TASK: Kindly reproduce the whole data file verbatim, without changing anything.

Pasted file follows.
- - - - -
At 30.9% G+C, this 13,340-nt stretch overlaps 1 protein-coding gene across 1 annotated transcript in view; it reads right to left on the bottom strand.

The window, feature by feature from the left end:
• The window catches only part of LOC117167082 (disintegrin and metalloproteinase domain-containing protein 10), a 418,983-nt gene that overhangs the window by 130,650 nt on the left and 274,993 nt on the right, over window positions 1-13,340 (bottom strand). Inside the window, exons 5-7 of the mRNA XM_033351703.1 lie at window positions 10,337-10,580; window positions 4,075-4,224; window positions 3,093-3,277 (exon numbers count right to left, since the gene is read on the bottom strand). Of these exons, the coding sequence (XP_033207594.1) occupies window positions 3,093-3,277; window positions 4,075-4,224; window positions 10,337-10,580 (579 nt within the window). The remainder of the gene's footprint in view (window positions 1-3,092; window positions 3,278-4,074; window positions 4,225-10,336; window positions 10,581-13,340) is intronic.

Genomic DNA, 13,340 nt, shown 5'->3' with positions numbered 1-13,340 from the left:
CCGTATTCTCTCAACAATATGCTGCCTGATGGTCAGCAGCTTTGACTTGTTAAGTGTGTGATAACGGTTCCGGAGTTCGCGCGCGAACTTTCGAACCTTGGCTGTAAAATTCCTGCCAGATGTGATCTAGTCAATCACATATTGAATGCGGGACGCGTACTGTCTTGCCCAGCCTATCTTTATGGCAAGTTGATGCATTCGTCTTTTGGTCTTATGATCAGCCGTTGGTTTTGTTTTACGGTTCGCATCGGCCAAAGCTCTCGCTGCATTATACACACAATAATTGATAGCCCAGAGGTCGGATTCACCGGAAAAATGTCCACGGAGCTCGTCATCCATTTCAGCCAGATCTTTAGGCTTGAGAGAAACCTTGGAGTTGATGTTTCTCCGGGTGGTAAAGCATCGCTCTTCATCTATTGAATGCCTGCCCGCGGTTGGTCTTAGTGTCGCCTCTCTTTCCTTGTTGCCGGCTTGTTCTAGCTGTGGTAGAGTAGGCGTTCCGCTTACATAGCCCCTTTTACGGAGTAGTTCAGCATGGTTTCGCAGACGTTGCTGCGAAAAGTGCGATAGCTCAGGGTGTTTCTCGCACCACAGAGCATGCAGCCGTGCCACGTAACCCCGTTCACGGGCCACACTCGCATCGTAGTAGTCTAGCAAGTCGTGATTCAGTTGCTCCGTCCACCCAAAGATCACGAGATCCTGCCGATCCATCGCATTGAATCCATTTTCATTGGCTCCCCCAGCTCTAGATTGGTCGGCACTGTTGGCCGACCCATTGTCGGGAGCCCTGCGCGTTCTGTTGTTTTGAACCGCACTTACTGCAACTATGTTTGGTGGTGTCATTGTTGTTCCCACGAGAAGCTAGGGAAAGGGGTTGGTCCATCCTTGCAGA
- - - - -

At 30.9% G+C, this 13,340-nt stretch overlaps 1 protein-coding gene across 1 annotated transcript in view; it reads right to left on the bottom strand.

The window, feature by feature from the left end:
• The window catches only part of LOC117167082 (disintegrin and metalloproteinase domain-containing protein 10), a 418,983-nt gene that overhangs the window by 130,650 nt on the left and 274,993 nt on the right, over window positions 1-13,340 (bottom strand). Inside the window, exons 5-7 of the mRNA XM_033351703.1 lie at window positions 10,337-10,580; window positions 4,075-4,224; window positions 3,093-3,277 (exon numbers count right to left, since the gene is read on the bottom strand). Of these exons, the coding sequence (XP_033207594.1) occupies window positions 3,093-3,277; window positions 4,075-4,224; window positions 10,337-10,580 (579 nt within the window). The remainder of the gene's footprint in view (window positions 1-3,092; window positions 3,278-4,074; window positions 4,225-10,336; window positions 10,581-13,340) is intronic.

Genomic DNA, 13,340 nt, shown 5'->3' with positions numbered 1-13,340 from the left:
CCGTATTCTCTCAACAATATGCTGCCTGATGGTCAGCAGCTTTGACTTGTTAAGTGTGTGATAACGGTTCCGGAGTTCGCGCGCGAACTTTCGAACCTTGGCTGTAAAATTCCTGCCAGATGTGATCTAGTCAATCACATATTGAATGCGGGACGCGTACTGTCTTGCCCAGCCTATCTTTATGGCAAGTTGATGCATTCGTCTTTTGGTCTTATGATCAGCCGTTGGTTTTGTTTTACGGTTCGCATCGGCCAAAGCTCTCGCTGCATTATACACACAATAATTGATAGCCCAGAGGTCGGATTCACCGGAAAAATGTCCACGGAGCTCGTCATCCATTTCAGCCAGATCTTTAGGCTTGAGAGAAACCTTGGAGTTGATGTTTCTCCGGGTGGTAAAGCATCGCTCTTCATCTATTGAATGCCTGCCCGCGGTTGGTCTTAGTGTCGCCTCTCTTTCCTTGTTGCCGGCTTGTTCTAGCTGTGGTAGAGTAGGCGTTCCGCTTACATAGCCCCTTTTACGGAGTAGTTCAGCATGGTTTCGCAGACGTTGCTGCGAAAAGTGCGATAGCTCAGGGTGTTTCTCGCACCACAGAGCATGCAGCCGTGCCACGTAACCCCGTTCACGGGCCACACTCGCATCGTAGTAGTCTAGCAAGTCGTGATTCAGTTGCTCCGTCCACCCAAAGATCACGAGATCCTGCCGATCCATCGCATTGAATCCATTTTCATTGGCTCCCCCAGCTCTAGATTGGTCGGCACTGTTGGCCGACCCATTGTCGGGAGCCCTGCGCGTTCTGTTGTTTTGAACCGCACTTACTGCAACTATGTTTGGTGGTGTCATTGTTGTTCCCACGAGAAGCTAGGGAAAGGGGTTGGTCCATCCTTGCAGA